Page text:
Clarkson on the nail again?

Grass And Grain

Member
Mixed Farmer
Location
Yorks
This. Can’t believe they want praise for early payment when they are reducing rates by 25% this year
Exactly. HM Gov are going to phase out BPS, then introduce SFI with much reduced income and financial strings attached, yet they acknowledge we've no cash to buy a bit of fert with so giving us advanced BPS payment.

If we can't afford the fert now, we'll be in trouble post BPS.
 

Humble Village Farmer

Member
NFFN Member
Location
Cb97ej
Some of this will be decided by the supermarkets and the buying public. Ultimately the first and last thing to buy is food. Shiny cars or designer clothes don't keep you alive.

The problem, as highlighted on every other thread is that supply is going to tighten. It's a question of when, not if, the people making the buying decisions realise they will have to bid up the stock. How late will it be?

What price would wheat and all other stuff we grow have to be guaranteed, before everyone happily trots out the usual order for fertiliser?
 

primmiemoo

Member
Location
Devon
It's Clarkson being a journo. Write words and get paid for it. No different to Moonbat, Packham et al. Squeak squeak squeak and all you have to show for it is a hole in your shoes.
Did he reapply for that car park, or whatever "diversification" his pity-me--a-poor farmer act tries to justify?
 

Hunts farmer

Member
Location
Huntingdon
Hopefully this will copy across from this morning’s Sunday Times:

I do tend to go through life with a general sense that everything will be all right in the end. Yes, we are told every 20 minutes that soon the Earth will be a superheated ruin that’s no longer capable of supporting even bacterial life, but I continue to run seven cars, six of which have V8 engines, because I reckon that in the nick of time a Munich-based boffin will invent a giant space-based vacuum cleaner that will hoover all the unnecessary carbon dioxide out of the atmosphere and make everything normal again.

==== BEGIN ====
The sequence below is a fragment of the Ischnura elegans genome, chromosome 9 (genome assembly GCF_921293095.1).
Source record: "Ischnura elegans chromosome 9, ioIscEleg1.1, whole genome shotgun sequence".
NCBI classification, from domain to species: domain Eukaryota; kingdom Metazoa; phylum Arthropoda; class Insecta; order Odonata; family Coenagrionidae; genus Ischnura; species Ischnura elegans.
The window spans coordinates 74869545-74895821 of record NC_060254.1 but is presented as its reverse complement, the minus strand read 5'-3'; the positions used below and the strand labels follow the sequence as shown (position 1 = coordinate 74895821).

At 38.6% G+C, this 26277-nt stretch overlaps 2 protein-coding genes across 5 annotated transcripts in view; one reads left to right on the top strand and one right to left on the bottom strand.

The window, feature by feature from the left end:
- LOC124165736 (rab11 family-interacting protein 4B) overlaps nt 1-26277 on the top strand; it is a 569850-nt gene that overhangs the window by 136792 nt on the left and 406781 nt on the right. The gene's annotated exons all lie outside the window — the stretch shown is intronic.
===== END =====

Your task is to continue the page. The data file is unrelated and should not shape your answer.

I had the same attitude with Covid. Of course it wasn’t going to wipe us out, because somewhere in Germany there’d be a scientist in a room full of pipettes and Bunsen burners who’d invent a vaccine. And so it turned out to be.
Financial crash of ’08? Yup, I did a bit of running round in circles back then, thinking that all my savings would be consumed by the invisible and unfathomable fugazi that is Wall Street, but soon there was quantitative easing, and a deal with China, and by the spring of ’09 my snout was back in the fish roe.

This Ukraine business, however, is causing me to have a few chin-scratching moments of despair. I don’t pretend to be an expert in geopolitics any more than I pretend to be a farmer, but I really think the world has slipped into a pair of margarine trousers and is now hurtling down a well-watered slide into the pit of hunger, misery and death.
Let me run you through my thinking. The conflict and the sanctions and all of the other flotsam and jetsam that hurtle round a war zone have caused gas prices to skyrocket. You know this, of course, because it now costs a million pounds to heat your house and £20,000 to cook a lamb chop. I know it, too, because chemical fertiliser has gone from about £250 a tonne last year to about £1,000 a tonne now.

Naturally, because you don’t need fertiliser, you don’t care. But you should care because soon you’re going to go to the supermarket and all you’ll be able to buy is an out-of-date copy of Auto Express magazine and maybe 20 Benson & Hedges. And then, on the way home, you’ll be murdered.
The problem is that next year many farmers will decide that, because of the costs involved, they’ll use less fertiliser. Some will doubtless try to use none at all. Others will try to use cardboard or lawn clippings or faeces instead. Either way they will produce less food. Some farmers — I know of three in my area alone — have already decided to fallow their fields next year and grow nothing at all.

And this is not just happening in the UK. It’s a global phenomenon and it could well result in there being maybe 20 per cent less food in the shops than is necessary. That’s bad. And then it gets worse because, between them, Russia and Ukraine grow more than a quarter of global wheat exports . They are also responsible for about half the sunflower seeds we use, which is why, already, sunflower oil is being rationed in Britain.